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April 27, 2020

Eastman and Formosa release CanopyStyle fibre audits

Two man-made cellulosic fibre producers – Eastman Chemical Company and Formosa Chemical and Fibre Corporation – have completed and published the first of their annual CanopyStyle audit reports outlining their policies to stop sourcing their raw materials from ancient and endangered forests.

By Beth Wright

Two man-made cellulosic fibre producers – Eastman Chemical Company and Formosa Chemical and Fibre Corporation – have completed and published the first of their annual CanopyStyle audit reports outlining their policies to stop sourcing their raw materials from ancient and endangered forests.

The report from US-based Eastman, which produces the Naia cellulose acetate fibre and is headquartered in Tennessee, shows it conducted an extensive risk assessment and sought out independent expert opinion to evaluate its sourcing practices and impacts on ancient and endangered forests.

In addition, the company is engaging in dialogue with one of its suppliers, Bracell, where Eastman has an indirect risk due to Bracell’s ownership association by parent company, Royal Golden Eagle Group. Canopy also notes the company has supported conservation initiatives and begun exploring the development of alternative fibres.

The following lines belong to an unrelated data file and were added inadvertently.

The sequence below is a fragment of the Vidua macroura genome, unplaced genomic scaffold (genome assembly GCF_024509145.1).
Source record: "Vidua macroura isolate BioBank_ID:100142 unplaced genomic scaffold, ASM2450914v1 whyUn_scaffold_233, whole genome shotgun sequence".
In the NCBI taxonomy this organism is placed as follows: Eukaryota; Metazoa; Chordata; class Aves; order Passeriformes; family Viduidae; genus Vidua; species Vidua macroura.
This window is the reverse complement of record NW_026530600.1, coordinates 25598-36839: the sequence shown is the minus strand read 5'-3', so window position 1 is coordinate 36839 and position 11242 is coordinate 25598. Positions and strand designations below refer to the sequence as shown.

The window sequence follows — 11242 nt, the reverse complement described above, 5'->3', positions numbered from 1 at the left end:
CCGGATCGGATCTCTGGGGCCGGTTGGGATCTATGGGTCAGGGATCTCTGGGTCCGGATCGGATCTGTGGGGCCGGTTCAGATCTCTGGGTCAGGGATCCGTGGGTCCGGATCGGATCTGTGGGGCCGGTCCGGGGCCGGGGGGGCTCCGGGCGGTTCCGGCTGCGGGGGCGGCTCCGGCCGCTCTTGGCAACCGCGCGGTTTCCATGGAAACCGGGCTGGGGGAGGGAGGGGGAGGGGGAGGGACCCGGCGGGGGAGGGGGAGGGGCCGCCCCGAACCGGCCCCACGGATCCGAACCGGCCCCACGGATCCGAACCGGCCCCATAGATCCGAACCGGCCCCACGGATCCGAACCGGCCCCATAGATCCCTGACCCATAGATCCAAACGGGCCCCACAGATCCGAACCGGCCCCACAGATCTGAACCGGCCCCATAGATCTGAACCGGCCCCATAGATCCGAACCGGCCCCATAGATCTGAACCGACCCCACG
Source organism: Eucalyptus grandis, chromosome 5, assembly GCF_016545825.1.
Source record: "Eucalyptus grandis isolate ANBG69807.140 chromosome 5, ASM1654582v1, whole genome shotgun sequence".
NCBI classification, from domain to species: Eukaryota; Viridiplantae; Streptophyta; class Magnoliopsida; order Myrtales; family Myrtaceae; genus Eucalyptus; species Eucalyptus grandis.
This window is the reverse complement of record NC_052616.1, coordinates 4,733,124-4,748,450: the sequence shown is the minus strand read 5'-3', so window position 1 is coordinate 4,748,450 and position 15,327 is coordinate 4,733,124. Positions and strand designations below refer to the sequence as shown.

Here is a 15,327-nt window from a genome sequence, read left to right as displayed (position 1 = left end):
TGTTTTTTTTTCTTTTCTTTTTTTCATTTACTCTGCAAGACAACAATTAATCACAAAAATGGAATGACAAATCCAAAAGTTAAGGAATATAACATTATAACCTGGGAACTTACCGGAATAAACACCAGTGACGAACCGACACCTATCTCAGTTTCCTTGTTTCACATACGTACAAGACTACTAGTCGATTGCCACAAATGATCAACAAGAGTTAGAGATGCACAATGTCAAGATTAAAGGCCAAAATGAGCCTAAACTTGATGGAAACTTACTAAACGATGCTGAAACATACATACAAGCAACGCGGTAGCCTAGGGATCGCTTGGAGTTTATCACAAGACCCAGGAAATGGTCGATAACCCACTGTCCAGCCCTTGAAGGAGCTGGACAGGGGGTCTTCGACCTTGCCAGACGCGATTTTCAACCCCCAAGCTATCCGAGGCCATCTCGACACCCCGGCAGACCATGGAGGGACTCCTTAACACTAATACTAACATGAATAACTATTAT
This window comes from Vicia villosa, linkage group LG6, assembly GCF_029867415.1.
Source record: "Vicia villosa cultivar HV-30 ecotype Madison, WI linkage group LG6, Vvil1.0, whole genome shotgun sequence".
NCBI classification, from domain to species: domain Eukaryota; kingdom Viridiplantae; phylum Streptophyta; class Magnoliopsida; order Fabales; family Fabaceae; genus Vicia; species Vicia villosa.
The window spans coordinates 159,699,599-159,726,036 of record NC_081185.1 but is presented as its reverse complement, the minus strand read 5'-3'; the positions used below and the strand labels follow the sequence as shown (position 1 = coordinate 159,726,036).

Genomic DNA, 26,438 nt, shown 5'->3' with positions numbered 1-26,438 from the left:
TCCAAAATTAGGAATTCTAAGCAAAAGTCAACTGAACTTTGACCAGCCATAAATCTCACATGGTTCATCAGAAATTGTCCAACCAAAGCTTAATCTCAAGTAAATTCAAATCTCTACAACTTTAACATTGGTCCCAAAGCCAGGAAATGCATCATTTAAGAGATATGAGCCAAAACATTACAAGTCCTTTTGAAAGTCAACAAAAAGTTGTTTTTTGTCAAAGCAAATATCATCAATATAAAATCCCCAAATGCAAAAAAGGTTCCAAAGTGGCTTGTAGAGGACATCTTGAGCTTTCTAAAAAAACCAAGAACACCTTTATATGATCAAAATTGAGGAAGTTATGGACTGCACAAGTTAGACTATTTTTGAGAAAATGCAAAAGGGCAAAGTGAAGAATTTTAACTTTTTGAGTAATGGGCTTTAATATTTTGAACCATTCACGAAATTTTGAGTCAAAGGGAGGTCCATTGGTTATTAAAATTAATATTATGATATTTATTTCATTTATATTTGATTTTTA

Among its recommends are that Eastman sets clear targets for increasing the amount of fibre sourced that is Forest Stewardship Council (FSC) certified, and continues to monitor its policy implementation.

Meanwhile, Taiwan based viscose staple fibre producer Formosa Chemical and Fibre Corporation (FCFC) has completed its first CanopyStyle Audit.

The report verifies that Formosa “swiftly prioritised” sourcing FSC-certified fibre since it adopted a wood procurement policy in spring 2019. While the audit does not fully confirm low risk of sourcing from ancient and endangered forests and other controversial sources due to a lack of information from some suppliers on origin of forest materials, the firm is working to implement its policy at all levels of operations.

Moving forward, Canopy recommends FCFC engages with suppliers on the issue, and continues to invest in research and development of impact alternative fibres, with the goal of inputting releasing a fibre line that contain these products.

Earlier this year, Canopy launched a ‘Next Generation Vision’ for viscose to support the investment in, creation, trial, and purchase of rayon and viscose products made from low-impact alternative fibres.

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